A professional layout helps you build trust with your clients. When you use a template, you’re guaranteed to create consistent quotes that you can easily repeat with each job request.
Once you’ve set up your quote template, plug in the information above required for each job.
Here’s how Graham Audenart of Painters Enterprise does it:
How to send a quote to your customers
But before you do that, you need to figure out when is the best time to send a quote to a client.
A good rule of thumb is to send a quote as soon as possible or just after the client has contacted you to request it — if possible, it should be sent within 24 hours of first contact.
The best way to present a quote to a client is to email it to them in PDF format. Emails are professional, easy to track, and you can easily follow up on them.
Option 1: send a quotation to a client by email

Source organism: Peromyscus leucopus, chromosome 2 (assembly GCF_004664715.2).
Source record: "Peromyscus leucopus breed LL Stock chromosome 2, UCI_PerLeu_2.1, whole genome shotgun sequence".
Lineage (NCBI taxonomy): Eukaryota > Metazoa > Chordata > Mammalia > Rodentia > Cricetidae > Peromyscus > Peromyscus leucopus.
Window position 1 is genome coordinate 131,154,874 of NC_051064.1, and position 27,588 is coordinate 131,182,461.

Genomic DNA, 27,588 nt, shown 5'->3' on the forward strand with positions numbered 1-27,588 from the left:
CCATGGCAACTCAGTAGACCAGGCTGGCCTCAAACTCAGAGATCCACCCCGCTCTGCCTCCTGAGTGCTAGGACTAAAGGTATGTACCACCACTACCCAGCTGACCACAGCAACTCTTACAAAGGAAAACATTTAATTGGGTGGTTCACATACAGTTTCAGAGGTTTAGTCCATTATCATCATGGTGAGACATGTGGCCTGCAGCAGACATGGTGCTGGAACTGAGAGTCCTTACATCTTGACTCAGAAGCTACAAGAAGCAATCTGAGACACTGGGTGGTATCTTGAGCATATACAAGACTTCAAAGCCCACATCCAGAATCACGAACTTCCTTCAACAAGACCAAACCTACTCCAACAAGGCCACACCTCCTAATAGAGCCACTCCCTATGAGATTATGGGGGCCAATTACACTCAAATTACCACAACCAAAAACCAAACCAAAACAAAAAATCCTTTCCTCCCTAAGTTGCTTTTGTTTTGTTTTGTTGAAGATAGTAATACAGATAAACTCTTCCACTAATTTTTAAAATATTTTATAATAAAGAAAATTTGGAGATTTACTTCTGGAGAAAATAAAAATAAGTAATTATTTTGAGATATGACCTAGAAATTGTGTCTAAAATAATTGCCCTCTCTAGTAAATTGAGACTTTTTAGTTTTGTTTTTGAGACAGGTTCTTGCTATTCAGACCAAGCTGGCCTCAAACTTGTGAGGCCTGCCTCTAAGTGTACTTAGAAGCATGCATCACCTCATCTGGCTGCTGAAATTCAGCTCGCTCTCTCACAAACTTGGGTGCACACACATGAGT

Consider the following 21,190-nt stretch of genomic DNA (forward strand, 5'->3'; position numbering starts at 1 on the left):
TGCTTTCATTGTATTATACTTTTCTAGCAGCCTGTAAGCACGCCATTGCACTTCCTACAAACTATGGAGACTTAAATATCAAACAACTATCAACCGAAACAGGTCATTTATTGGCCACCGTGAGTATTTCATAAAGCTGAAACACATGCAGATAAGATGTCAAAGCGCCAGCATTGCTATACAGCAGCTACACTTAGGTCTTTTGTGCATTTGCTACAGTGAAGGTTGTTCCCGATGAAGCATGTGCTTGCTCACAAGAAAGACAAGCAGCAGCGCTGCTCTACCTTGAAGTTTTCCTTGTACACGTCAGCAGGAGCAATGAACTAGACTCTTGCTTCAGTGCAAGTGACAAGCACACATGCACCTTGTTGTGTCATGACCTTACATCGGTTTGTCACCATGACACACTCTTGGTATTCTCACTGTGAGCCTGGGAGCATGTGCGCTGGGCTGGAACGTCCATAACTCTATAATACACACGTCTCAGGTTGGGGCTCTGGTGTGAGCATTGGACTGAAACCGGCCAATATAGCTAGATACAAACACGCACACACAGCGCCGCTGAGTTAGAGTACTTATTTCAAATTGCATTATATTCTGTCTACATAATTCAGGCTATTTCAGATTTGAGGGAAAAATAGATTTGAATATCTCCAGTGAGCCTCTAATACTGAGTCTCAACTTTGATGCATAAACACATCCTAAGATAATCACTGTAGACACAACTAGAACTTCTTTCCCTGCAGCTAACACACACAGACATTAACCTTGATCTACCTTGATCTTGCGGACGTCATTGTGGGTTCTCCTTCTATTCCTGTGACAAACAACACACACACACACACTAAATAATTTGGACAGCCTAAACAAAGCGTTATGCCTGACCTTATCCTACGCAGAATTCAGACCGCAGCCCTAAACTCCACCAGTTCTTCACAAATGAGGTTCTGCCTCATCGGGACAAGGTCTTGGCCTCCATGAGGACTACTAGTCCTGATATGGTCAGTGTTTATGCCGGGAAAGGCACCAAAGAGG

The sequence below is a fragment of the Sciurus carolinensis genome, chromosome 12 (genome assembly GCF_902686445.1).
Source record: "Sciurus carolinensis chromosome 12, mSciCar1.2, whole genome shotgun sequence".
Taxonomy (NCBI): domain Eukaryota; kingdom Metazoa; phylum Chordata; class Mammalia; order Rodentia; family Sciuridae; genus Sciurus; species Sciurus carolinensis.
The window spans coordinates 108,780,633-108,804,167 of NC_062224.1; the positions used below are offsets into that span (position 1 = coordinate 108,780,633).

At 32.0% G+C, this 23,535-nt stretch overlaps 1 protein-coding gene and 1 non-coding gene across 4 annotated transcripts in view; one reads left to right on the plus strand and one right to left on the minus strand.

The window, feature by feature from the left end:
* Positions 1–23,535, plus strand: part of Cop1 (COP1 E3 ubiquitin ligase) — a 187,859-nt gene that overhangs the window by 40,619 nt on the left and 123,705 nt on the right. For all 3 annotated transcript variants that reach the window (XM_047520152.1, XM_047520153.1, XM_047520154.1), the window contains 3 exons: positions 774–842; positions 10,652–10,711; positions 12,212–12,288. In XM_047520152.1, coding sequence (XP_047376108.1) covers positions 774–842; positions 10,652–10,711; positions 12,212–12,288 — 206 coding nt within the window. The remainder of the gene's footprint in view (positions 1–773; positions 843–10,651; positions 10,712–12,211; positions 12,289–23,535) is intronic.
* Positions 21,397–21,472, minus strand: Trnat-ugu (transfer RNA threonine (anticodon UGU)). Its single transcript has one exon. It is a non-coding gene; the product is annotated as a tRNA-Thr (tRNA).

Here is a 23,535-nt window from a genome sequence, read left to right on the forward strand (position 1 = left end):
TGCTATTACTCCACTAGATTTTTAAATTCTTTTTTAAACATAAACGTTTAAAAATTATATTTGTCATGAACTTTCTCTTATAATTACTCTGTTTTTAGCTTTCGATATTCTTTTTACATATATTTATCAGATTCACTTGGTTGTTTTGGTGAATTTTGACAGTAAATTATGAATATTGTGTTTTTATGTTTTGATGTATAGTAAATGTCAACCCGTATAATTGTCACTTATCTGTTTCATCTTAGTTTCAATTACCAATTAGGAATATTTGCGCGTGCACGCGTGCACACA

When you’re sending a quotation for a job, keep the subject line simple and the message brief and friendly. Here’s a sample of a quote sent by email:
Jobber’s quoting software automates this part of the process. Simply create your quote in the app and Jobber will automatically send your client a branded link to view the quote. Your customers can then either approve it or request changes online.
They can also get PDF attachment for their records.
Option 2: Send a quote by text message
Another option is to text the quote directly to your client. This makes quote delivery even easier—homeowners are very likely to notice, check, and respond to their text messages.
Sending quotes by text message also makes you look like a modern, tech-savvy business, even if you’re a one-person team operating out of your home!